Payment for Ecosystem Services (PES) is becoming increasingly popular as a way to manage ecosystems using economic incentives. The environmental economics approach to PES tries to force ecosystem services into the market model, with an emphasis on efficiency. The ecological economics approach, in contrast, seeks to adapt economic institutions to the physical characteristics of ecosystem services prioritizing ecological sustainability and just distribution and requiring a transdisciplinary approach. This paper summarizes the results of a participatory "atelier" workshop held in Costa Rica. We developed a set of principles (the Heredia Declaration) for PES systems and report on evolving initiatives in several countries. We discuss how the distinction between ecosystem goods (which are stock-flow resources) and ecosystem services (which are fund-service resources) and the physical characteristics of the fund-services affect the appropriate institutional form for PES. We conclude that PES systems represent an important way to effectively manage fund-service resources as public goods, and that this represents a significant departure from conventional market institutions. (C) 2010 Elsevier B.V. All rights reserved.
  • Kubiszewski, I.; Noordewier, T.; Costanza, R. (Computers & Education, 2011
      A vast amount of information is now available online, produced by a variety of sources with a range of editorial oversight procedures. These range from very centralized information with multiple layers of review, to no oversight at all. Determining which information is credible can pose a real challenge. An experiment was designed to determine whether certain webpage characteristics affect academics' and students' perception of the credibility of information presented in an online article. The experiment looked at five peripheral cues: (1) presence or absence of an identifiable author, (2) presence or absence of references. (3) presence or absence of a biased sponsor, (4) presence or absence of an award, and (5) whether the article is designated as appearing in Encyclopedia Britannica, Wikipedia, or Encyclopedia of Earth. The results indicate that compared to Encyclopedia Britannica, article information appearing in both Encyclopedia of Earth and Wikipedia is perceived as significantly less credible. They also show that the presence of a biased sponsor has a significant negative effect on perceived credibility. (c) 2010 Elsevier Ltd. All rights reserved.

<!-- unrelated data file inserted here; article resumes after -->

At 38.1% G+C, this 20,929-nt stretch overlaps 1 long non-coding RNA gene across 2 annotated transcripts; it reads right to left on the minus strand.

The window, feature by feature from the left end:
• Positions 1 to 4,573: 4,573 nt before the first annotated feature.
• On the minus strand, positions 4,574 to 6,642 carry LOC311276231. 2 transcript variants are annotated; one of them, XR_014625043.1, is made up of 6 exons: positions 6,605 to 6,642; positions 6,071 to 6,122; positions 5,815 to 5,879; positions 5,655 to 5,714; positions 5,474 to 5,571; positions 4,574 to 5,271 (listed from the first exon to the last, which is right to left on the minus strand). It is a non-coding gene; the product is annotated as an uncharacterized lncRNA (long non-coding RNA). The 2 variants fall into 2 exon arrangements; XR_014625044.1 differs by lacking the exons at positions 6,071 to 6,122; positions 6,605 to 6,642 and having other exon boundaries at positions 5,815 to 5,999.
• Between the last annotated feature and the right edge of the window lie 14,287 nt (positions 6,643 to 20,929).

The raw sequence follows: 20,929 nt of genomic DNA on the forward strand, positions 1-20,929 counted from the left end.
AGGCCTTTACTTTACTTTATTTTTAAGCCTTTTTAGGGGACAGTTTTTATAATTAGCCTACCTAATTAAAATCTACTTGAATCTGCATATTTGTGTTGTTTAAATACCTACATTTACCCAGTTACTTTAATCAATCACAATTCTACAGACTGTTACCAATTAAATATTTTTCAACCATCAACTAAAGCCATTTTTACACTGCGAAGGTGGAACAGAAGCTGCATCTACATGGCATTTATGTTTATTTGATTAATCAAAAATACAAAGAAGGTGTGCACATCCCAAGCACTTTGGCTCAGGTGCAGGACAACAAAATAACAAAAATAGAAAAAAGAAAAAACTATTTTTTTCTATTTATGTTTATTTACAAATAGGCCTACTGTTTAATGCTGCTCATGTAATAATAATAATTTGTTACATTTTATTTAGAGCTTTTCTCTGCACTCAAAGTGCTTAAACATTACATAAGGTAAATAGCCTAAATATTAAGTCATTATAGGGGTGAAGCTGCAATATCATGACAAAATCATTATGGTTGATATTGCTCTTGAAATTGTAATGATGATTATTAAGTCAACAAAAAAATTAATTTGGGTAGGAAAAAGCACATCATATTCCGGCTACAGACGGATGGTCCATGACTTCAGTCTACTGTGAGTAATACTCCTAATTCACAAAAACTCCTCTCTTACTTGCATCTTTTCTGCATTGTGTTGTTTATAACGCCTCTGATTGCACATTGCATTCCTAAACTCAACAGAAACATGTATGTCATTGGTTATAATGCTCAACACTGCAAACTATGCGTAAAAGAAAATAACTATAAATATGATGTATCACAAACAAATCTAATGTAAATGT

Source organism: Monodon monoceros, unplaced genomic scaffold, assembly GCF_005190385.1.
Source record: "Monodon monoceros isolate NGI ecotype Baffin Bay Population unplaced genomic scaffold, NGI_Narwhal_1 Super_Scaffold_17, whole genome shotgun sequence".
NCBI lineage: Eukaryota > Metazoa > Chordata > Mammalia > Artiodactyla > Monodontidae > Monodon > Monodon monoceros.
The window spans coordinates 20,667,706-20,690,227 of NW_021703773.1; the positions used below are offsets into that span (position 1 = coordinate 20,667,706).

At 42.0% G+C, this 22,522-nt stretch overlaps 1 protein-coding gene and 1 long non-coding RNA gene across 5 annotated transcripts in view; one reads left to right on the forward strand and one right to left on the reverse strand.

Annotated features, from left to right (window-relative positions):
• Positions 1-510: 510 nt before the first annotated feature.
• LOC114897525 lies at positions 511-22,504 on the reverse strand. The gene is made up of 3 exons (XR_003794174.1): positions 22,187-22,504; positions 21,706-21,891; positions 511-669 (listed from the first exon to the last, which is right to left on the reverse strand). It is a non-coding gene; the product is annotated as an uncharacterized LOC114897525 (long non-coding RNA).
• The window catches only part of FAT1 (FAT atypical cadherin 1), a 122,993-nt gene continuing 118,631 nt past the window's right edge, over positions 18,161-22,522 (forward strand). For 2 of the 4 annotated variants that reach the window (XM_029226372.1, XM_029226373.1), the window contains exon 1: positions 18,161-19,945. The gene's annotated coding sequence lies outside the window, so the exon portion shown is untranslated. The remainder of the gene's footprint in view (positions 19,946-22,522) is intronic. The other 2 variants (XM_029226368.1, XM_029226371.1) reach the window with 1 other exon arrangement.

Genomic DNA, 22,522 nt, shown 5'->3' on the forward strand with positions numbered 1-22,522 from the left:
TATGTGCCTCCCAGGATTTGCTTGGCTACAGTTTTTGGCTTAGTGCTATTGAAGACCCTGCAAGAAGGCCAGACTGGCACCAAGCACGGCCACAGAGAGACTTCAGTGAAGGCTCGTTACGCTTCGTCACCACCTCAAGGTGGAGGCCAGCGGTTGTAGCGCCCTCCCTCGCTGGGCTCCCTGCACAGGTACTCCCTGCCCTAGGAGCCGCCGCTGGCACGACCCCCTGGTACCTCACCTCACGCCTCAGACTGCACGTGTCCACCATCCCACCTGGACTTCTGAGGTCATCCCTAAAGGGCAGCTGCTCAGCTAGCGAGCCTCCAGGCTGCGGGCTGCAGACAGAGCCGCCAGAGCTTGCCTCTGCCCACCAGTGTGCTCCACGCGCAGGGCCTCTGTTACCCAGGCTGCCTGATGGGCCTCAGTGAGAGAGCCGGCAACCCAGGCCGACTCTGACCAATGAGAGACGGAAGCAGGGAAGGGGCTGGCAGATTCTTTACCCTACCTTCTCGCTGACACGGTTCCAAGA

• Costanza, R.; Batker, D.; Day, J. W.; Feagin, R. A.; Martinez, M. L.; Roman, J. (Solutions, 2010
  • Koliba, C. (Public Performance & Management Review, 2011
  • Koliba, C.; Campbell, E.; Zia, A. (Public Performance & Management Review, 2011
      The central research question in this article asks how performance management systems are employed in interorganizational governance networks designed to mitigate traffic congestion. Congestion management networks (CMNs) adopt performance management systems across regionally bound networks of state, regional, and local actors; and within these networks, performance data are often assumed to be directing policy strategy and tool selection. Drawing on existing frameworks for categorizing performance measures and policy strategies used within congestion management networks, the authors present data from case studies of four regional networks. The CMNs studied here were indelibly shaped by the funded mandates of the U.S. Department of Transportation with guidance from the major transportation reauthorization bills since the early 1990s. No uniform performance management system exists in the regional CMSs that were studied. Rather, the CMNs' performance management systems are a construct of discrete and overlapping performance management subsystems. Making comparisons more difficult, CMN performance measures are tied to multiple policy domains (including economic, environmental health, and quality of life). Left unanswered are questions relating to the collection and analysis of performance data in terms of administrative and political drivers and the extent to which congestion management is ultimately the policy frame that drives action in these networks. Some suggestions are offered that may eventually lead to answering some of these questions through further empirical inquiry and modeling.